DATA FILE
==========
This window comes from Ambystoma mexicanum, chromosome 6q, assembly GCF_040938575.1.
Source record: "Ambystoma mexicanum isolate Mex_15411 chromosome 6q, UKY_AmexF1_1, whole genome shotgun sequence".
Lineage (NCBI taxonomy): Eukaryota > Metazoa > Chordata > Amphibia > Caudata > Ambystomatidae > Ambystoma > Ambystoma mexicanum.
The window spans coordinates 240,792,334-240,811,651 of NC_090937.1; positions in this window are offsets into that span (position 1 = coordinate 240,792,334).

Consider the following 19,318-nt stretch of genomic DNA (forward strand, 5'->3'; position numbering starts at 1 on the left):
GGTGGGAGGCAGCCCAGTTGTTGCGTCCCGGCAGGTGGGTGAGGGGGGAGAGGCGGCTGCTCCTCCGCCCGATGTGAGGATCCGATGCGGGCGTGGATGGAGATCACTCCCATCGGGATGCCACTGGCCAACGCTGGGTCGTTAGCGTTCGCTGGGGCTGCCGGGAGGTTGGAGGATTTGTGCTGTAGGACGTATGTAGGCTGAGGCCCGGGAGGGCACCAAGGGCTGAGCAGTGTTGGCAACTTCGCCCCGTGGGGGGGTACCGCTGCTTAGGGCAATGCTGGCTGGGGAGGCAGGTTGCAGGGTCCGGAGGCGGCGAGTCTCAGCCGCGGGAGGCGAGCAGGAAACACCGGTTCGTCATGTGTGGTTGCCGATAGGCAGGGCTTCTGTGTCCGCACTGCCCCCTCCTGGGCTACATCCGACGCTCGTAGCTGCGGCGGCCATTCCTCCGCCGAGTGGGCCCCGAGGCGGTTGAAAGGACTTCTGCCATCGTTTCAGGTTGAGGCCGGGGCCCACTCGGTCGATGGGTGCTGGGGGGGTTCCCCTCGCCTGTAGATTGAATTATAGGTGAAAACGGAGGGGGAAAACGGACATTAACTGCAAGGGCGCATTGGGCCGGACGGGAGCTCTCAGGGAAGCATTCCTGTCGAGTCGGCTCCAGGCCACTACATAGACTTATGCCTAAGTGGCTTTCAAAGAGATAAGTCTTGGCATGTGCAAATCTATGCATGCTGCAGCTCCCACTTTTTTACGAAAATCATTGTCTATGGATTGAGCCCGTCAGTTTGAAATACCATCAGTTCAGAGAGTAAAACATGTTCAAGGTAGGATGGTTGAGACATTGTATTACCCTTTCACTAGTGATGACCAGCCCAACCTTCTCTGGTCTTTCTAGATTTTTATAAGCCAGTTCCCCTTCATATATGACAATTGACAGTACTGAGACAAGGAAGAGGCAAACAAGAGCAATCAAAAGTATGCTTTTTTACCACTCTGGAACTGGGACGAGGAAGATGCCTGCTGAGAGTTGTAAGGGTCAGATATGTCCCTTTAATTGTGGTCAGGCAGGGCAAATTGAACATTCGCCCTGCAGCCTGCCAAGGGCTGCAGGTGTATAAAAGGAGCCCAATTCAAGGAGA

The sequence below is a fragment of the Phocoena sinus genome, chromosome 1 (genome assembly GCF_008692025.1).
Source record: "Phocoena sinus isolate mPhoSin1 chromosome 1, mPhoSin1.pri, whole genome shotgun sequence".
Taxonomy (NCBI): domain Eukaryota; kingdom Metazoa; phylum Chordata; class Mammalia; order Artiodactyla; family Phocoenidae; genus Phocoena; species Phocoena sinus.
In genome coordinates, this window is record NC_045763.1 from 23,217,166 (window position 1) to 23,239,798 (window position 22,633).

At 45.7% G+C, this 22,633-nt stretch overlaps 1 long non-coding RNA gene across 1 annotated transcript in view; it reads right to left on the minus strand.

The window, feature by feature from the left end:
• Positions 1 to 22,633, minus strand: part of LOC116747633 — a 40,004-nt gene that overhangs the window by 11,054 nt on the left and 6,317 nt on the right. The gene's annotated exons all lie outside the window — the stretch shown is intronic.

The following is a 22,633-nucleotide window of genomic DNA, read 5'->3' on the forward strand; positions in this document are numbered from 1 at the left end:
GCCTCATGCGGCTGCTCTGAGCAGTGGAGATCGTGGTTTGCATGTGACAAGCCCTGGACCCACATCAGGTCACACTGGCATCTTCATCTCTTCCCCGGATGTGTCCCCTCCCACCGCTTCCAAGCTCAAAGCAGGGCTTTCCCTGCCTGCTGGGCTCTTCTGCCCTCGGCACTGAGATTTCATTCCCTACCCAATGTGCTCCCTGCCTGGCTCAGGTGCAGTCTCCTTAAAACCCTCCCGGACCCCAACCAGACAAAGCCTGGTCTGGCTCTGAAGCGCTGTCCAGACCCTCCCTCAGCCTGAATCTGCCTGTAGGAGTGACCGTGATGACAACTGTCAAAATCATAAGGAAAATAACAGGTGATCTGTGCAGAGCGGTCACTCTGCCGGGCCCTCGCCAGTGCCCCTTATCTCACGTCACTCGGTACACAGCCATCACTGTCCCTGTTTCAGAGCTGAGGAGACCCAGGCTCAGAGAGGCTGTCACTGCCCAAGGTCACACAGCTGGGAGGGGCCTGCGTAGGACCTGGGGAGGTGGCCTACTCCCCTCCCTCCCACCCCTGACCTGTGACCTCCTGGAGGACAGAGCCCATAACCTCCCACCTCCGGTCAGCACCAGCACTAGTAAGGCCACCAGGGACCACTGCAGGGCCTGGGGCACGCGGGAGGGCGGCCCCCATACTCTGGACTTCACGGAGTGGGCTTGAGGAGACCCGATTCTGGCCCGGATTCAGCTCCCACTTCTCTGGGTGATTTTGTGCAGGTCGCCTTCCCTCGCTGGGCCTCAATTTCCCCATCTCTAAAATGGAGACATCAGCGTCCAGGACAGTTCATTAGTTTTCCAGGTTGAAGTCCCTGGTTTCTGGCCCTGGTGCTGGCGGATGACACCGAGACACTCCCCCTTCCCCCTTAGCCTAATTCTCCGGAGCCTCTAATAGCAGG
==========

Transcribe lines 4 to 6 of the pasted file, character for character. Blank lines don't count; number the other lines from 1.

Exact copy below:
The window spans coordinates 240,792,334-240,811,651 of NC_090937.1; positions in this window are offsets into that span (position 1 = coordinate 240,792,334).

Consider the following 19,318-nt stretch of genomic DNA (forward strand, 5'->3'; position numbering starts at 1 on the left):
GGTGGGAGGCAGCCCAGTTGTTGCGTCCCGGCAGGTGGGTGAGGGGGGAGAGGCGGCTGCTCCTCCGCCCGATGTGAGGATCCGATGCGGGCGTGGATGGAGATCACTCCCATCGGGATGCCACTGGCCAACGCTGGGTCGTTAGCGTTCGCTGGGGCTGCCGGGAGGTTGGAGGATTTGTGCTGTAGGACGTATGTAGGCTGAGGCCCGGGAGGGCACCAAGGGCTGAGCAGTGTTGGCAACTTCGCCCCGTGGGGGGGTACCGCTGCTTAGGGCAATGCTGGCTGGGGAGGCAGGTTGCAGGGTCCGGAGGCGGCGAGTCTCAGCCGCGGGAGGCGAGCAGGAAACACCGGTTCGTCATGTGTGGTTGCCGATAGGCAGGGCTTCTGTGTCCGCACTGCCCCCTCCTGGGCTACATCCGACGCTCGTAGCTGCGGCGGCCATTCCTCCGCCGAGTGGGCCCCGAGGCGGTTGAAAGGACTTCTGCCATCGTTTCAGGTTGAGGCCGGGGCCCACTCGGTCGATGGGTGCTGGGGGGGTTCCCCTCGCCTGTAGATTGAATTATAGGTGAAAACGGAGGGGGAAAACGGACATTAACTGCAAGGGCGCATTGGGCCGGACGGGAGCTCTCAGGGAAGCATTCCTGTCGAGTCGGCTCCAGGCCACTACATAGACTTATGCCTAAGTGGCTTTCAAAGAGATAAGTCTTGGCATGTGCAAATCTATGCATGCTGCAGCTCCCACTTTTTTACGAAAATCATTGTCTATGGATTGAGCCCGTCAGTTTGAAATACCATCAGTTCAGAGAGTAAAACATGTTCAAGGTAGGATGGTTGAGACATTGTATTACCCTTTCACTAGTGATGACCAGCCCAACCTTCTCTGGTCTTTCTAGATTTTTATAAGCCAGTTCCCCTTCATATATGACAATTGACAGTACTGAGACAAGGAAGAGGCAAACAAGAGCAATCAAAAGTATGCTTTTTTACCACTCTGGAACTGGGACGAGGAAGATGCCTGCTGAGAGTTGTAAGGGTCAGATATGTCCCTTTAATTGTGGTCAGGCAGGGCAAATTGAACATTCGCCCTGCAGCCTGCCAAGGGCTGCAGGTGTATAAAAGGAGCCCAATTCAAGGAGA